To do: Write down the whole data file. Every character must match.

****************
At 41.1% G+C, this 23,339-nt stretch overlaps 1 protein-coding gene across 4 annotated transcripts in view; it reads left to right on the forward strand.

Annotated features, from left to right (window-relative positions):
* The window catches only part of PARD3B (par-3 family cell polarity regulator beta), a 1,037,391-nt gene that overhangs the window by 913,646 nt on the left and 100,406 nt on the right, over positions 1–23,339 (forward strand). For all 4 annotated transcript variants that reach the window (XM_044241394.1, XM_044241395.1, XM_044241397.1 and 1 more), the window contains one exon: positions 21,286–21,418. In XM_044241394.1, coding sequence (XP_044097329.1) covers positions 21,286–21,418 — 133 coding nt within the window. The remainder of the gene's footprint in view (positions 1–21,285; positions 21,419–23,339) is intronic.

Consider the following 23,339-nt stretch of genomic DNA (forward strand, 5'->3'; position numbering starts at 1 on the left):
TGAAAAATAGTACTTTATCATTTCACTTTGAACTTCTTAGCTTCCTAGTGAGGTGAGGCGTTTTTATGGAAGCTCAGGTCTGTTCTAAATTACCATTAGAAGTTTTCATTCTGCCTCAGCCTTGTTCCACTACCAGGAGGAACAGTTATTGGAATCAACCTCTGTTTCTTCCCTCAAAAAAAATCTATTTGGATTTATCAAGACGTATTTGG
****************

At 41.1% G+C, this 23,339-nt stretch overlaps 1 protein-coding gene across 4 annotated transcripts in view; it reads left to right on the forward strand.

Annotated features, from left to right (window-relative positions):
* The window catches only part of PARD3B (par-3 family cell polarity regulator beta), a 1,037,391-nt gene that overhangs the window by 913,646 nt on the left and 100,406 nt on the right, over positions 1–23,339 (forward strand). For all 4 annotated transcript variants that reach the window (XM_044241394.1, XM_044241395.1, XM_044241397.1 and 1 more), the window contains one exon: positions 21,286–21,418. In XM_044241394.1, coding sequence (XP_044097329.1) covers positions 21,286–21,418 — 133 coding nt within the window. The remainder of the gene's footprint in view (positions 1–21,285; positions 21,419–23,339) is intronic.

Consider the following 23,339-nt stretch of genomic DNA (forward strand, 5'->3'; position numbering starts at 1 on the left):
TGAAAAATAGTACTTTATCATTTCACTTTGAACTTCTTAGCTTCCTAGTGAGGTGAGGCGTTTTTATGGAAGCTCAGGTCTGTTCTAAATTACCATTAGAAGTTTTCATTCTGCCTCAGCCTTGTTCCACTACCAGGAGGAACAGTTATTGGAATCAACCTCTGTTTCTTCCCTCAAAAAAAATCTATTTGGATTTATCAAGACGTATTTGG